One thing that did work in our favor, is that we signed our contract in 2021 prior to escalation clauses being included into most builders’ contracts. The rise in cost for materials and labor did not affect us as the buyer because there was no escalation clause written into our contract at that point. Because of that, we ended up getting a great deal, overall.

#4. It’s Okay To Be Picky

I will do anything to avoid conflict, so I spent a good portion of the build process not speaking up if something wasn’t exactly how I wanted or expected it to be. But then I got a great piece of advice from a friend who said “If you were buying a brand new car, you’d expect it to be nothing less perfect, so why would you expect anything less on a new house?” I feel like this gave me the courage I needed to (reasonably and respectfully) speak my mind about the things that just weren’t on par with our expectations.

Obviously you don’t want to take this to the extreme by being a difficult client to work with, but speaking up sooner rather than later can help prevent bigger problems down the road.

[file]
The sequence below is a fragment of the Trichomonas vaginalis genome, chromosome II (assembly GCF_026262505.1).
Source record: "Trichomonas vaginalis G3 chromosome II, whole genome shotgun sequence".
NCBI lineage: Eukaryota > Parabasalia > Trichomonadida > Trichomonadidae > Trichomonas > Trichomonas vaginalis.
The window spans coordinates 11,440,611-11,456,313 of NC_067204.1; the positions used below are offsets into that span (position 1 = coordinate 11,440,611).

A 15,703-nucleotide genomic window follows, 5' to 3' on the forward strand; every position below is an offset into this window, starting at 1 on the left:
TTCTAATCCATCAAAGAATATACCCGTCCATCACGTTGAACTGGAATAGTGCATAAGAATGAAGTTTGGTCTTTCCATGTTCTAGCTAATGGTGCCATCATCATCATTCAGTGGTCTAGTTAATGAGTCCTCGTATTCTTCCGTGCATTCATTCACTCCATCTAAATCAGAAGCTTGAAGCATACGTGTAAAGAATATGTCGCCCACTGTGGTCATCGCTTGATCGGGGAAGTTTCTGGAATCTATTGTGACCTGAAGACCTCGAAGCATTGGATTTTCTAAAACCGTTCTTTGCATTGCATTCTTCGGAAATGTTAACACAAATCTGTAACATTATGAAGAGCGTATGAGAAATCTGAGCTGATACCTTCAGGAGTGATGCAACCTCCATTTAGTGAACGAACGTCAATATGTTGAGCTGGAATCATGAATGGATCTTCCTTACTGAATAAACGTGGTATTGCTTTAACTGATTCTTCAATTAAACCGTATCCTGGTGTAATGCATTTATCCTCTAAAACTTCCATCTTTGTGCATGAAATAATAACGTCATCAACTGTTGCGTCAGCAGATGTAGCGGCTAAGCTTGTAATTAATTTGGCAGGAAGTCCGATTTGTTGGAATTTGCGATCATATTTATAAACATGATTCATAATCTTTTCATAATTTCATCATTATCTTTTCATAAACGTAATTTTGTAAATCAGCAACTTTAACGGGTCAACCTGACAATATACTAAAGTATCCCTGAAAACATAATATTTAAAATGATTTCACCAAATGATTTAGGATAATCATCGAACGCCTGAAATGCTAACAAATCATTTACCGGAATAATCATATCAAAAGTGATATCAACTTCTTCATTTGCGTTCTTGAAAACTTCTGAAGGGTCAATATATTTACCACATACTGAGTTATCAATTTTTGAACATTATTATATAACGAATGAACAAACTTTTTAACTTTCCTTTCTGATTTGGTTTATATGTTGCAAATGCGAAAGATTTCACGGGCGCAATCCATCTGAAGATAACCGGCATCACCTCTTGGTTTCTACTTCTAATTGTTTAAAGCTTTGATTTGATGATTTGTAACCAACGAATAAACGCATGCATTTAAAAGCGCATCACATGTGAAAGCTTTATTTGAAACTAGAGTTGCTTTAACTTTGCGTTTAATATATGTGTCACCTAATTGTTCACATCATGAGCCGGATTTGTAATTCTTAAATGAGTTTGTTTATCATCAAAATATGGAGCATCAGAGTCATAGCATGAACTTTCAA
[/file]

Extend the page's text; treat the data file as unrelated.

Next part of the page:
#5. Visit the Site Often

Once your builder breaks ground, I recommend going out to visit the site as often as you are able to. I get that this one isn’t feasible for everyone depending on where you’re currently live in relation to the new home. It can take a lot of time, but it also can be really helpful to the team building your home. Sure, it’s fun to see progress, but if you see issues or discrepancies with what you’ve chosen, it’s better to catch it sooner rather than later. You are the one who spent hours agonizing over every detail from top to bottom. That means you are the one who knows the house best. Don’t just assume that everyone has a master plan to look at. Subcontractors come in to do one tiny piece of that puzzle, so the more you can go out check that the pieces are coming to gather correctly, the better.

#6. Take Photos of Everything

While you’re out visiting the build site, it’s super helpful to take photos of everything at every step. The more thorough, the better. I organized everything into an album on my phone so I could easily reference it if there was an issue, especially after the drywall went in and we couldn’t see the plumbing, gas, or electrical lines anymore. If you’re trying to find a leak or you’re deciding where to drill into a wall, you’ll be able to look back at photos to help you do so. Plus, it’s fun to see the progress as it moves along!